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Effective service requires accurate, obtainable information. A February 1999 response to a congressional inquiry informed us a constituent's citizenship was granted they would schedule him for the next available naturalization ceremony. The August 30, 1999, response to our next inquiry informed us they denied his application July 9, 1999. I am waiting for a clarification from INS.
The anger and frustration levels directly relate to the backlogs in processing. Backlogs created by the INS's inability to manage resources effectively. One constituent wrote recently, ''It appears that they do not care. I have followed the rules, completed the steps and expectations, shown patience and endurance, and yet, still no light at the end of the tunnel. . . . I am now at a total loss! There is absolutely no morality, responsibility or liability toward their treatment of individuals''
Mr. Chairman, thank you and the committee for this opportunity. INS backlogs directly affect peoples lives. They cannot plan for their future, families are separated, jobs lost, benefits denied. Agencies, federal, state and private, require proof of citizenship or legal permanent residency to qualify for benefits. Some benefits denied include passports, scholarships, social security benefits, student loans, home ownership, military service and health benefits. Not only are benefits denied but the added expense of attorneys and lost time on the job to stand in lines, repeat interviews and renewals of expiring documants only adds to the frustration with INS. Why should anyone have to put their lives on hold because a government agency cannot manage their responsibility to act?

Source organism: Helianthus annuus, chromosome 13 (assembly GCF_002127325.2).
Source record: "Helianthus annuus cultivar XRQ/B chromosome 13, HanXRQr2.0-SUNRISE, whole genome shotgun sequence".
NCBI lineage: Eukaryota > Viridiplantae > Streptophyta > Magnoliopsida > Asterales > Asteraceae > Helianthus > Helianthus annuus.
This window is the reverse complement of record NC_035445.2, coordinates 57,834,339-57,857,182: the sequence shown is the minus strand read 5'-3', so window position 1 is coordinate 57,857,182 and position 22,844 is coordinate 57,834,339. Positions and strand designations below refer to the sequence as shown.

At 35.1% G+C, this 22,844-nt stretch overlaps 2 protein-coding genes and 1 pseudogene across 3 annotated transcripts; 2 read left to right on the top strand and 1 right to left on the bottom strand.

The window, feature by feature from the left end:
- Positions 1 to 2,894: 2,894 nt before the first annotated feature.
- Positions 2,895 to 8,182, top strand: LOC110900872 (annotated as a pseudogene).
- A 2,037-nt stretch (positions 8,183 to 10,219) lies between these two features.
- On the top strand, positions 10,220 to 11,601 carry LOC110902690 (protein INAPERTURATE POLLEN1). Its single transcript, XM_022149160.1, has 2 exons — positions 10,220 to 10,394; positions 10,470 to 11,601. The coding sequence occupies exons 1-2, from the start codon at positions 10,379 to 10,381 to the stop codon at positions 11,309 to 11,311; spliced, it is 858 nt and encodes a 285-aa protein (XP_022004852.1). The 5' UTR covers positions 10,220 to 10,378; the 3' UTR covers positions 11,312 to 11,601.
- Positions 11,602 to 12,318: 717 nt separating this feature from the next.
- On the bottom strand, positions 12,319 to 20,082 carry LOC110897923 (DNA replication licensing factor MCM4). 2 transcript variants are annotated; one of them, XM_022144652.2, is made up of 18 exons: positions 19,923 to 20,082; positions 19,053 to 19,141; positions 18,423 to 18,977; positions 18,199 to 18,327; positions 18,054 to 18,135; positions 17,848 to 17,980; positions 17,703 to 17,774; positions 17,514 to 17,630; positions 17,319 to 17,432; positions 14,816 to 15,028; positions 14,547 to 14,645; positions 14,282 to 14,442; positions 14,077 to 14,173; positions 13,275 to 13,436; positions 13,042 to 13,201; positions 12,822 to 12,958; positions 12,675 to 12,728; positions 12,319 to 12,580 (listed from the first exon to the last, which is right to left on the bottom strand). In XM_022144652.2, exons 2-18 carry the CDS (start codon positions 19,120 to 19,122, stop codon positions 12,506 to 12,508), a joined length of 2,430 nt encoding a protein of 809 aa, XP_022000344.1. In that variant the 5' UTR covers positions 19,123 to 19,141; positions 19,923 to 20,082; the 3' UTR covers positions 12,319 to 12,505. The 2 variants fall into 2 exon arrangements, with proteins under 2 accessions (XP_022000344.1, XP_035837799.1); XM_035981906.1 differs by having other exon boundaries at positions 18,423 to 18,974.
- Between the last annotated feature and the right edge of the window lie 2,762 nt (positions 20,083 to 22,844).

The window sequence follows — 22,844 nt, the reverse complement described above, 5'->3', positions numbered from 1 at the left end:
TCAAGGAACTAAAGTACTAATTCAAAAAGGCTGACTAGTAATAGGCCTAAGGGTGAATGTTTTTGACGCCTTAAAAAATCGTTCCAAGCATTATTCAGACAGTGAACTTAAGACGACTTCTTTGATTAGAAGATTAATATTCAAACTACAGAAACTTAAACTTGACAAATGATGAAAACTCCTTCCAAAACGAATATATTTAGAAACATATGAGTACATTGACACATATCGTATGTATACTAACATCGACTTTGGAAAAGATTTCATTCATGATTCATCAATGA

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Mr. SMITH. Thank you, Ms. Ortman.
STATEMENT OF SHAYE MANDLE, DISTRICT DIRECTOR, DENNIS J. HASTERT, SPEAKER OF THE HOUSE OF REPRESENTATIVES
Mr. MANDLE. Good morning, Mr. Chairman, Chairman Hyde, Ranking Member Jackson Lee. It's an honor and a pleasure to have the opportunity to speak in front of you today.
My name is Shaye Mandle and I'm the District Director for House Speaker Denny Hastert. Denny asked me to come here today on his behalf to stress his concern with what is going on in Chicago and his concern with the growing number of INS problems that we see in our office and on his behalf, I'd like to read into the record today his statement prepared for this committee hearing.
''I would like to thank the chairman for scheduling today's hearing on the practices of the Chicago office of the U.S. Immigration and Naturalization Service. This office has been the topic of great discussion among all of the members of the Illinois Congressional delegation, both Republicans and Democrats. We can all agree that changes must be made here in Chicago.